First time credit cards are those cards that are geared towards helping people establish a credit record for the first time. Typically, these people will be college students, or at least those who have just turned eighteen and are now eligible for credit.
However, it is a challenging experience, since you need to establish good credit records in order to obtain good credit deals, and yet you are also likely to have very limited experience when it comes to issues such as interest rates, fees, penalties and even managing your money effectively. There are plenty of pits to fall into, and it is wise to spend a little while making sure you understand the various aspects and implications of getting a first time credit card, and what your likely obligations and responsibilities will be – both to the bank and to yourself.
The first thing that you will need to accept is that being a newcomer to the world of credit, and having little or no credit history under your belt, there is a very real chance that you will have to accept a card with a high interest rate, typically in the twenty percent region. This means that any money on your card that you don’t pay off will be charged interest at this rate. If you have a large balance unpaid, and this remains unpaid for several months, you can easily find yourself paying very large sums of money just in interest.
For this reason, it is always wise to make sure that you pay as much of the balance off each month as you can. The perfect arrangement is where you can pay off the complete balance each month, in which case you should never have to worry about those interest rates, as you won’t need to pay them.
However, paying off the entire balance each month is only possible if you don’t use your first time credit card as though it was a pocket full of free cash, spending it on unnecessary or expensive items just for the sake of it. The trouble is that being given your first credit card can feel a little as though you have been given free cash and the temptation to enjoy yourself is very real.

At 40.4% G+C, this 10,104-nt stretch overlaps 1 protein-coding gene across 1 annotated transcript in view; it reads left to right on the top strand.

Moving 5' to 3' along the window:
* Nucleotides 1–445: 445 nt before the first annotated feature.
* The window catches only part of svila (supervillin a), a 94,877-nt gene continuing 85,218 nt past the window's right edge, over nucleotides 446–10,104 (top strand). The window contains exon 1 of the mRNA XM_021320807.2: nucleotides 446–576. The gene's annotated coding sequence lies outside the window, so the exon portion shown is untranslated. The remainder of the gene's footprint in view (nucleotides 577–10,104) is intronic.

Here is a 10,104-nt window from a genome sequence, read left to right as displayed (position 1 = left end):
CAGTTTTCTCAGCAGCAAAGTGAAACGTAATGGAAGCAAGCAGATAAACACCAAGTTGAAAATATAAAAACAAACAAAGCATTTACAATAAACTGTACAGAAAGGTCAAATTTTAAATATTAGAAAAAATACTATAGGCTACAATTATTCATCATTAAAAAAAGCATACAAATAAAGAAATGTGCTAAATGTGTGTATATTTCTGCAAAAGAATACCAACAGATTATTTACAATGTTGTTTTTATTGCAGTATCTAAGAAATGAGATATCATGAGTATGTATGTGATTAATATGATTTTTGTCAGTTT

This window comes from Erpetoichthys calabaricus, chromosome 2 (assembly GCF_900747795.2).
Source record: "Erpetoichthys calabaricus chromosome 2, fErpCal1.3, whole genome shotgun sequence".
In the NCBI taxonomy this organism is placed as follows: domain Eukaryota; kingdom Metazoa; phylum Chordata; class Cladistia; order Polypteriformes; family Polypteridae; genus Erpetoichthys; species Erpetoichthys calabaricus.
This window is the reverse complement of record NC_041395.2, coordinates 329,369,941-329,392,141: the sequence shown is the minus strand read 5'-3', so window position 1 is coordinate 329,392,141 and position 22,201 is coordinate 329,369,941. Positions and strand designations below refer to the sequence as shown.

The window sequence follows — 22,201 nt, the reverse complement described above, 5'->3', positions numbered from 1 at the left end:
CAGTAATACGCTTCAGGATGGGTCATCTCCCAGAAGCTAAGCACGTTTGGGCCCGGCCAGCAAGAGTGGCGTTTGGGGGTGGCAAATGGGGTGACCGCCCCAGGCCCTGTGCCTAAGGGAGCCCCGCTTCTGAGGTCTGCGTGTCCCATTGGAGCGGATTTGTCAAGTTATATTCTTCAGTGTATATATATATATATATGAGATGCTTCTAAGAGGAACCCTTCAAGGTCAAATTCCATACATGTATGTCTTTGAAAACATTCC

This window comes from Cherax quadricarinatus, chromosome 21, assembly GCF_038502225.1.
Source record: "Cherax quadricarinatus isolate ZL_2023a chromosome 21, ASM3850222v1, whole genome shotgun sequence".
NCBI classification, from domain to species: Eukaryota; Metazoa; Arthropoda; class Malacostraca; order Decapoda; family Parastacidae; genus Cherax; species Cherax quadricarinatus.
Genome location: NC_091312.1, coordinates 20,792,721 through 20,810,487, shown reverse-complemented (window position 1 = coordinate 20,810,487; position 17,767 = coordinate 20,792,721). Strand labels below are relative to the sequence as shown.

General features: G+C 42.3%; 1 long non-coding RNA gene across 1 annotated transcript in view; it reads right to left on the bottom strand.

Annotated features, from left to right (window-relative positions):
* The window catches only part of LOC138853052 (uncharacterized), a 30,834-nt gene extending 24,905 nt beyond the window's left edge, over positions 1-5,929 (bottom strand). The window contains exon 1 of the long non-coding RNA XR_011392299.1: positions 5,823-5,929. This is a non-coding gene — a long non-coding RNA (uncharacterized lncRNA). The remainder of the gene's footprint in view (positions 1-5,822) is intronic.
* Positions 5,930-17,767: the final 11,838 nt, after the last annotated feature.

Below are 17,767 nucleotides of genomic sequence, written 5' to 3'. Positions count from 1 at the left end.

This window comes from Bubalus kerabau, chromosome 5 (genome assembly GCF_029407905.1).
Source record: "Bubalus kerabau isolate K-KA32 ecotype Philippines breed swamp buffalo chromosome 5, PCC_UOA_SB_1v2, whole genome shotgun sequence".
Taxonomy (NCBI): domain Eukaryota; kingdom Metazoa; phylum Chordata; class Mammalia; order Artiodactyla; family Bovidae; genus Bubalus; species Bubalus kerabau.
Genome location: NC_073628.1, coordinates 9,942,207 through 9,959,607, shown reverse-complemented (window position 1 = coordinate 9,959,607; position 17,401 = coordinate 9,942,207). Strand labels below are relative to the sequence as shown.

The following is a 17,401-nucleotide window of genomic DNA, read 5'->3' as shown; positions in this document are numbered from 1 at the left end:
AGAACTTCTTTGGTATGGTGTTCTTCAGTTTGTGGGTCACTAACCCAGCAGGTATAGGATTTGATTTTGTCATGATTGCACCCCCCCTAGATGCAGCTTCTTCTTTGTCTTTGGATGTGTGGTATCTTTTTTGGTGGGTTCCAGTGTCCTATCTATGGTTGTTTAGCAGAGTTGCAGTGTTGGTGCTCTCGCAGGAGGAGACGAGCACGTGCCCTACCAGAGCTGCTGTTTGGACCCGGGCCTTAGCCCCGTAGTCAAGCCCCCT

Generally, credit companies know this even better than you do, which is how they get to make so much money. But there is another risk to spending too much and being unable to pay off the balance, besides having to pay extra amounts in interest and fees.
Your credit history may well be a clean slate when you first open your new credit card, but every month that you have the card, details of how you are maintaining the account will be entered on your record. This record will stay with you for many years, and will greatly affect not only the likelihood of being accepted for further credit and bank account facilities in the future, but the rates you may well be offered too.
If you get into difficulties with your first time credit card then your credit history will already suffer, and you can find it harder to get a bank account, credit facilities, loans and even a mortgage in future. Start as you would wish to go on, maintain your new card in good order, and you’ll build yourself an excellent credit history that will mean that after six months or a year you should be able to open a credit card with a much lower interest rate and fewer fees.
When you first turn eighteen you may well find yourself bombarded with adverts offering you your first credit card, and it is tempting to take up several of these offers. It is best not to do this since the more applications you make, the more footprints there will be on your credit file. These footprints won’t reveal whether you were successful or not, but the number of footprints can start to become an issue – one that could harm your overall rating.
It’s also important not to open one card just to pay the balance on the first card – this credit card domino effect tends to end up in all your spare cash going into paying off the interest accumulating rather than the balance. If you’re looking for a first credit card, then stick to just one for the first few months, and then look to upgrade if that has gone well.
First time credit cards will generally have fewer rewards and higher rates and penalties. They are for people who the credit card companies consider represent high risks, or at least unknown risks. They give you a great chance to create a positive record, as well as giving you a revealing insight into how good you really are likely to be with money.